12. Bai T. Moore Papers, 1919-2004 23 cubic feet; (22 records cartons; 1 oversized materials box.)

Bai T. Moore was a renowned poet and author whose work was greatly influenced by his experiences growing up in Liberia. In addition to Moore's career as a writer, he served as a government official for several years, first as Chief of the Liberian Bureau of Agriculture, and later, as Deputy Minister of Information, Cultural Affairs and Tourism. This collection consists of government papers, ethnographic materials, published works, manuscripts, and drafts of his writings.
 

14. Jeanette Carter Papers, 1928-2013 23 cubic feet; (23 records cartons)

The Jeanette Carter Papers spans the dates 1928-2014. Renowned anthropologist on West Africa and women, this collections includes her research on women in Liberia and the Gambia, personal accounts of the Liberian Civil War, her field notes, research on ethnic groups, and extensive reports, publications and news articles on Liberia.
 

17. Office of the Dean of the Faculties/Executive Vice Chancellor Records, 1966-2007 309.1 cubic feet (308 cartons, 2 document boxes, and 1 flat box)

Online
This collection contains the records of the Office of the Dean of the Faculties and of the Executive Vice Chancellor. The dean of the faculties is the chief academic officer at IUPUI and oversees the development and administration of academic programs, faculty appointments, professional development, promotion and tenure, and academic support operations. The executive vice chancellor is the second highest ranking administrator in the IUPUI administration. The title was created in 1973, and generally the person holding that position has also been the dean of the faculties. The collection includes correspondence, memoranda, minutes, reports, university publications, and files documenting the dean of the faculties/executive vice chancellor's role in the development of IUPUI's academic programs and the administrator's involvement with community, regional, and national organizations.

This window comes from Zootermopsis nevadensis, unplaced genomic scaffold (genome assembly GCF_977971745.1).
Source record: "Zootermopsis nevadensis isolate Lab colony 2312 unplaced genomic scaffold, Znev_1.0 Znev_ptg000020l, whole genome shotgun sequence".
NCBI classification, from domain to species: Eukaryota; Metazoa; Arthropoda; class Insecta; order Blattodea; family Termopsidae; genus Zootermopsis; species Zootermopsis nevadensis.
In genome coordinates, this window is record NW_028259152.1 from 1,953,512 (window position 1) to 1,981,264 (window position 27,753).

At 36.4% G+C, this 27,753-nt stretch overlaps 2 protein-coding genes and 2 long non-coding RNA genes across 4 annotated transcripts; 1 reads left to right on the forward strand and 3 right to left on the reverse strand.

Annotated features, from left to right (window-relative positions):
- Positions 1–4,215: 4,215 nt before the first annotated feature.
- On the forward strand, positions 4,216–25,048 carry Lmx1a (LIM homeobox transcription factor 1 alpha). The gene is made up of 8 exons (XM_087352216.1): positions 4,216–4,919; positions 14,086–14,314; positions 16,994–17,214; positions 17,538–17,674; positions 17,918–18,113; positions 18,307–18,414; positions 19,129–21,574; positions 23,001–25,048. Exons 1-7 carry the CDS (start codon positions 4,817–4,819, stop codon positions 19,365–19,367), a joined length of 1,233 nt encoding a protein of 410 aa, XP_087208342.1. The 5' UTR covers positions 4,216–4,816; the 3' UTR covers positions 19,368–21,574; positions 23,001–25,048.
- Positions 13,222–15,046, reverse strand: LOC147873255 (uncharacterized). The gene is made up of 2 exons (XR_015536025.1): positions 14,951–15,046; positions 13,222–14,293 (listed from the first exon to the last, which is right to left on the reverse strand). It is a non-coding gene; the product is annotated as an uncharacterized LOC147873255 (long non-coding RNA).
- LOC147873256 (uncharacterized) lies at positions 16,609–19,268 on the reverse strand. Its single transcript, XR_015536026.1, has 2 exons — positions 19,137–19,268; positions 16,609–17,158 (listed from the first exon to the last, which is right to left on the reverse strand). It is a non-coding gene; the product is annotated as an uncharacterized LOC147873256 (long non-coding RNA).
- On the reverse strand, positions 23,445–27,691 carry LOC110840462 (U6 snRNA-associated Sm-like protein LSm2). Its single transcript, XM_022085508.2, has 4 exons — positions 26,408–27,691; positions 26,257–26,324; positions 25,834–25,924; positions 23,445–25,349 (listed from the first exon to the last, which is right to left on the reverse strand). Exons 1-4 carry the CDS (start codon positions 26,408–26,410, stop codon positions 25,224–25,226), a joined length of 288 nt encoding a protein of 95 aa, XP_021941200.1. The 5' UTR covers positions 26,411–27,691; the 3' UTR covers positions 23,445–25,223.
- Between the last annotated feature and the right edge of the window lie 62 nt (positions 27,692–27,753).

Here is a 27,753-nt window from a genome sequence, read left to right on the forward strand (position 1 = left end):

22. Jan Shipps Papers, 1970-2005 3.25 cubic feet (3 cartons and 1 document box)

This collection contains the papers of Professor Jan Shipps, a faculty member at IUPUI from 1973-1995. She taught in the Departments of History and Religious Studies and in the American Studies Program. She served as the director of the Center for American Studies and as a research associate for the POLIS Center. She is a nationally recognized expert on Mormonism and the Church of Jesus Christ of Latter-day Saints. This collection contains correspondence, memoranda, minutes, reports, and research materials relating to Shipps's work as a faculty member and administrator and to her research interests.